In July, the whole family finally reunited in Bolshevo, in a summer house for NKVD agents in the outskirts of Moscow. Unsurprisingly, in Stalin's paranoid Russia of the day, this did not herald the start of happier times. Alia was arrested for espionage, followed by Sergei a few months later: Alia had been tortured in Lubyanka until she signed a statement confessing that she and her father had been working for the French Secret Service. Months later she retracted this initial confession, but it made no difference – Alia was sentenced to eight years in labor camps, and Sergei Efron was executed by firing squad in 1941. The swift and brutal state apparatus had now taken everything from Tsvetaeva except Mur.
Crawling down a dead-end street
On June 22, 1941, Germany invaded the Soviet Union. The Nazi Army advanced rapidly, and the first bombing raids in Moscow had started by July. Marina and Mur were evacuated to the town of Elabuga, where they took up residence in a creaking old country house – a stark contrast to the grand Parisian surroundings of their émigré period.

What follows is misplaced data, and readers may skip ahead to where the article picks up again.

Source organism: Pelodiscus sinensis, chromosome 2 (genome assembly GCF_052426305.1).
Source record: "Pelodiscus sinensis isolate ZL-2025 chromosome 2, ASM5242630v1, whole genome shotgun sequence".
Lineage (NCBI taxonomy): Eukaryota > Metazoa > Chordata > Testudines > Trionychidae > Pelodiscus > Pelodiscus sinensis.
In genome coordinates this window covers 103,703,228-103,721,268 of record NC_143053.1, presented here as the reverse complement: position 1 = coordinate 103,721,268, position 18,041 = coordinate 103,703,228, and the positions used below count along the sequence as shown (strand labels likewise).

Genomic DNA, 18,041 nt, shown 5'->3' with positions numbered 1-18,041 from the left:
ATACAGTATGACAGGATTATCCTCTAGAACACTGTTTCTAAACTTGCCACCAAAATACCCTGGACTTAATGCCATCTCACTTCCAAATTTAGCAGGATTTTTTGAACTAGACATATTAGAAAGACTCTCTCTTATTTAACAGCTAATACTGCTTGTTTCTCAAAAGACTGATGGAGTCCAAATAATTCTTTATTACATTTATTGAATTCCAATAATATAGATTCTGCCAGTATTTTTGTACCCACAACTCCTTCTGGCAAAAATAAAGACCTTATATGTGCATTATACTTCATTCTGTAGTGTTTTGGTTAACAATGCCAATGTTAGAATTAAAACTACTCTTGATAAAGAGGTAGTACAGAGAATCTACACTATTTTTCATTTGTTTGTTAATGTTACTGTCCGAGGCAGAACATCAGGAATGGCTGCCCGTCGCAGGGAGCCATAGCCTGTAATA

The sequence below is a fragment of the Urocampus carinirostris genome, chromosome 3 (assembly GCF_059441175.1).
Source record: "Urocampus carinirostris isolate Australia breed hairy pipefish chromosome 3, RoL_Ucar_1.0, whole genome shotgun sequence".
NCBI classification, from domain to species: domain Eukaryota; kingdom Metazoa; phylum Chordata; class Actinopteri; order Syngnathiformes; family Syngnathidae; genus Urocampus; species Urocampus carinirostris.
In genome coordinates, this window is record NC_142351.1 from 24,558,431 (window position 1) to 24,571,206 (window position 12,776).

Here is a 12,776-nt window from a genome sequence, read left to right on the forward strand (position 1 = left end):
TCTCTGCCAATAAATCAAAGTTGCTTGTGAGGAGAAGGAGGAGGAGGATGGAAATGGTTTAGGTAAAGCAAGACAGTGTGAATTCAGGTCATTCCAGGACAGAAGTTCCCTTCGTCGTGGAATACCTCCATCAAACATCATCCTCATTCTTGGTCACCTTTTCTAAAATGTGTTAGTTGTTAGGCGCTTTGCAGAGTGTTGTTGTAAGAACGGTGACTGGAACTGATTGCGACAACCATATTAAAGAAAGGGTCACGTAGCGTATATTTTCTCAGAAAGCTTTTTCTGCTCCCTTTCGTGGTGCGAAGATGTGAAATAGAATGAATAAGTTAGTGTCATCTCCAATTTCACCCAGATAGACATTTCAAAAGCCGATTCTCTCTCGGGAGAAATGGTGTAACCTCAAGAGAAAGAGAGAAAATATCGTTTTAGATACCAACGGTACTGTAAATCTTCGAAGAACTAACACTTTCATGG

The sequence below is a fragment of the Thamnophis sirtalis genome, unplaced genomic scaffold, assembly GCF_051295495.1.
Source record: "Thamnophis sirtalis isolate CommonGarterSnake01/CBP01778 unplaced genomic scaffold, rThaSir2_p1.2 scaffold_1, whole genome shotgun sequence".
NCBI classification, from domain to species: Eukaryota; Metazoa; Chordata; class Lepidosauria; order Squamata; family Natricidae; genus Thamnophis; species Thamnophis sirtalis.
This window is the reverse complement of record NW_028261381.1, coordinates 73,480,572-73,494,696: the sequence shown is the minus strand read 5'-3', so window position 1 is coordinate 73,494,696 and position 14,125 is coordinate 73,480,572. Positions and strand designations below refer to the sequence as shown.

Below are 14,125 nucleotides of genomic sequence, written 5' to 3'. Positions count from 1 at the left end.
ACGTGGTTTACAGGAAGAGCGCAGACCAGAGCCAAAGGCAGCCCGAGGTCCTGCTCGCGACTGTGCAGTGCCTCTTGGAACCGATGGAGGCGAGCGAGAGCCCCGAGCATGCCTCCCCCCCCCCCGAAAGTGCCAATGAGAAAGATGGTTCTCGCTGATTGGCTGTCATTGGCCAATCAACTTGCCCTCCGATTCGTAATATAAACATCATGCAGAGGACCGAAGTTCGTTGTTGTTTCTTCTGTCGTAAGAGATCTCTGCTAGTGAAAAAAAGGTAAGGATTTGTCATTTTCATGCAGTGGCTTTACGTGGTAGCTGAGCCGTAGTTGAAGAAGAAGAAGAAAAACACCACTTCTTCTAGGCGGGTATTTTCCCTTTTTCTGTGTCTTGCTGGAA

Tsvetaeva was unemployed with no financial means, and she had no idea whether her daughter and husband were dead or alive. She entered a dangerous spiral, as described by her son Mur in his journal: “Mother lives in a suicidal haze and she speaks of nothing but suicide. She does nothing but cry and speak of the humiliations she must suffer. … Mother says, let it all be lost and I will hang myself.” (Aug. 27, 1941)
The day before Mur made that entry, Tsvetaeva went to the nearby town of Chistopol, where some other evacuated writers were living. During that visit Tsvetaeva expressed her wish to receive registration and lodgings in Chistopol and had left an application to work as a scullery maid at a writers’ canteen. This was a woman desperately torn between the desire to struggle on through the hardship to support her son, and the pull of ending her almost lifelong suffering.